Details & Features of the Bernese Mountain Dog Breed

Bernese Mountain Dog

Intelligent, devoted, and industrious, Bernese mountain dog adore spending time with their human families. Find out more about having Bernese mountain dogs in your home.

Bernese Mountain Dog Overview

OFFICIAL NAME Bernese Mountain Dog
COMMON NAME Bernese Mountain Dog
PET HEIGHT 23 to 27 inches
PET WEIGHT 70 to 115 pounds
LIFESPAN 7 to 10 years
GOOD WITH cats, children, dogs, families, seniors
TEMPERAMENT aloof, friendly, gentle, playful
VOCAL LEVEL when necessary
BREED SIZE large (61-100 lbs.)
COLORS black, brown / chocolate / liver, white
PATTERNS tricolor
OTHER TRAITS cold weather tolerant, easy to train, good for first-time pet owners, good hiking companion, prone to health issues, requires lots of grooming, strong loyalty tendencies

The affectionately referred to as “Berners” by their devoted followers are noted for their peaceful, laid-back disposition and their love for their families, which includes young children. Large, robust Berners, who have traditionally assisted in farming in Switzerland, can pull carts and serve as security dogs. These intelligent, devoted dogs are happiest when they are with their owner, wherever that may be, and not working or playing.

Bernese Mountain Dog
Bernese Mountain Dog

Appearance Bernese Mountain Dog

Large, with a shoulder height of 23 to 27.5 inches and a weight of 70 to 115 pounds, Bernese mountain dogs are endearing and have expressive dark brown eyes. Puppies of Bernese mountain dogs even resemble toys for dogs. These robust canines have three colors: black, white, and rust on their faces, and a thick coat of black. The silky coat, which is quite long, can be straight or slightly wavy.

The founder of Veterinary Housecall Care in Chicago, Jami-Lyn Derse, DVM, remarks, “bernese mountain dog puppies are so sweet looking.” They always appear to be grinning to me. I believe that’s because of the face masks they’re wearing.”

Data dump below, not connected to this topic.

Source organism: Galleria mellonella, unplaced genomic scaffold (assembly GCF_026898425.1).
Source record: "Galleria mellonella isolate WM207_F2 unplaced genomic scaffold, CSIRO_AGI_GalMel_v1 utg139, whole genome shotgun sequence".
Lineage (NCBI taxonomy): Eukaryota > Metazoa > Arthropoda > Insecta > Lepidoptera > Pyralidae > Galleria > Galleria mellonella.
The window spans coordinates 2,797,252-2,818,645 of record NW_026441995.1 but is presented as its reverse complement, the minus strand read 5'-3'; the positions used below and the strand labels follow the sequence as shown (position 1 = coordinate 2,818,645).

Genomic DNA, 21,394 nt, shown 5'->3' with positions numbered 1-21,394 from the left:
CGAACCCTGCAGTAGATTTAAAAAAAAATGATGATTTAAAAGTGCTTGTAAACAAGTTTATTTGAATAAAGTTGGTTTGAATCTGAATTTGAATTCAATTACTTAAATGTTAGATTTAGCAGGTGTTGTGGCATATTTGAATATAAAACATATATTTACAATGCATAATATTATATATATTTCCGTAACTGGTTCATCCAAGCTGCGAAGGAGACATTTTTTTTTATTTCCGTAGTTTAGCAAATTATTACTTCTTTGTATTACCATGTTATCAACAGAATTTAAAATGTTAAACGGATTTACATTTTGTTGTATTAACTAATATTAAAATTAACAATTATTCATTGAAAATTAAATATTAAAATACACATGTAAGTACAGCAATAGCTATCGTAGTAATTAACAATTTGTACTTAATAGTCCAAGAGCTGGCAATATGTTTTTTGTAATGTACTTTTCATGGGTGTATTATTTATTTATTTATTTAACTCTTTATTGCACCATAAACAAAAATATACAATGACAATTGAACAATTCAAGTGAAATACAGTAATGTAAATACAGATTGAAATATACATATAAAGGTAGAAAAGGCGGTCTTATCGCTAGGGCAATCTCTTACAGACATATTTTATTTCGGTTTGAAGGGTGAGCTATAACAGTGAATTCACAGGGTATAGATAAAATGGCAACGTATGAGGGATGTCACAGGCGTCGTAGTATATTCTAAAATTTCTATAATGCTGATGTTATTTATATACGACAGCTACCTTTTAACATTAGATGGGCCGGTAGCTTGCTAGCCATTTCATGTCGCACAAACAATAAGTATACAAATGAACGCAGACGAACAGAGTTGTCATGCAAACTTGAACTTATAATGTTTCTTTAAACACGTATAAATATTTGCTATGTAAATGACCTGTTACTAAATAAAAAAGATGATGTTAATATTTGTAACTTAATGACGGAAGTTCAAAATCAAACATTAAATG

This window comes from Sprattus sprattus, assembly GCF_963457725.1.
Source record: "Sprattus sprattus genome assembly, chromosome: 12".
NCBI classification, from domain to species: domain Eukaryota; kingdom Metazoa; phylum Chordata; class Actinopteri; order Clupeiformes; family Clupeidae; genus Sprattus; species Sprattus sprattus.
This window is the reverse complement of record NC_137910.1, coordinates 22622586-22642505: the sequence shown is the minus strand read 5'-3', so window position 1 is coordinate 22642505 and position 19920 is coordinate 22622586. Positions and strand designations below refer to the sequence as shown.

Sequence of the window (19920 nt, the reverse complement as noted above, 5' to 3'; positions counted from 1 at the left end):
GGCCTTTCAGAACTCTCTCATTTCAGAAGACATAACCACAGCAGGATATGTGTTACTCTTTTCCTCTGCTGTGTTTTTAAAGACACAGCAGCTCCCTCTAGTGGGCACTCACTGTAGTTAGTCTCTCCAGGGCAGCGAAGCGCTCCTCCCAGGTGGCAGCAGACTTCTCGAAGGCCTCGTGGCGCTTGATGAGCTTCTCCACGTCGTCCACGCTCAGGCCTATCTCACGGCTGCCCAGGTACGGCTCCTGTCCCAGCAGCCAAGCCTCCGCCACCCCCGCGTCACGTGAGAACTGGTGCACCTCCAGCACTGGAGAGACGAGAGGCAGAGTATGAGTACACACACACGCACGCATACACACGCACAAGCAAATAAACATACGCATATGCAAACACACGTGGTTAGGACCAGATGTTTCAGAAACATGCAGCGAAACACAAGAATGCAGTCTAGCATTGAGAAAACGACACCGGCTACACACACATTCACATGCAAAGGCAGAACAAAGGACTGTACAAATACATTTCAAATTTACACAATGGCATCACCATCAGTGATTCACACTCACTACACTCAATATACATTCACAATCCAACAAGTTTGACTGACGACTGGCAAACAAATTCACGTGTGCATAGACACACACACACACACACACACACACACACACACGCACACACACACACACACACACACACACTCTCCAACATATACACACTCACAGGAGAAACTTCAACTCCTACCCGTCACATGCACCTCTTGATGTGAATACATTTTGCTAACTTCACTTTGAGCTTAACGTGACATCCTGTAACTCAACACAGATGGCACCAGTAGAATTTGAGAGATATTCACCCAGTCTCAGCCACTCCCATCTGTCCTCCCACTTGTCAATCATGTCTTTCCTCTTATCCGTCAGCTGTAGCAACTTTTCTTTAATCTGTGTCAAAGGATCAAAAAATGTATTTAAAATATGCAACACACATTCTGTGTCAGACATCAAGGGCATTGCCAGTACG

Temperament Bernese Mountain Dog

Owners have been enchanted by the trainability and enthusiasm to please of Bernese mountain dogs since their early days on Swiss farms. One of my all-time favorite breeds, according to Derse. “They’re smart, they’re quick learners, and they’re exceptionally faithful dogs.”

According to Derse, who notes that the popularity of Bernese mountain dogs is increasing in the US, these dogs are “low-energy” and love spending plenty of time with their owners, whether it’s playing in the yard or relaxing on the couch. They dislike being by themselves. The Bernese mountain dog is a wonderful family companion since they are calm, gentle, and loving, although they can be a little aloof around strangers. When raised appropriately, Berners get along nicely with both cats and other dogs.

Because of their massive stature and menacing bark, Bernese mountain dogs are excellent watchdogs and have traditionally served as livestock guardians. Owners shouldn’t anticipate any genuine threats from behind the bark, though, given their affectionate and mild disposition.

Living Needs Bernese Mountain Dog

Berners are best suited for colder climates due to their thick coats. Derse comments, “They love the winter.” “In a snowstorm, I visited my clients’ homes, where their Bernese mountain dogs were contentedly lying in the snow. They refuse to enter the house.”

According to Derse, regular walks and having a fenced-in yard are crucial because Bernese mountain dogs love to explore. Every day, the Bernese Mountain Dog Club of America advises at least 30 minutes of vigorous walking or jogging. This dog can even pull children in carts, which makes it a great partner for outdoor activities like trekking and camping. Additionally, Bernese mountain dogs excel in sports like herding, tracking, and agility.

Care Bernese Mountain Dog

“If you’re going to get a Bernese mountain dog puppy, get a Roomba, too,” Derse says. “since they bleed a lot. Anticipate extensive grooming. and extensive vacuuming.” The silky double-layer coat of a Berner requires thorough grooming every four to eight weeks in addition to daily brushing.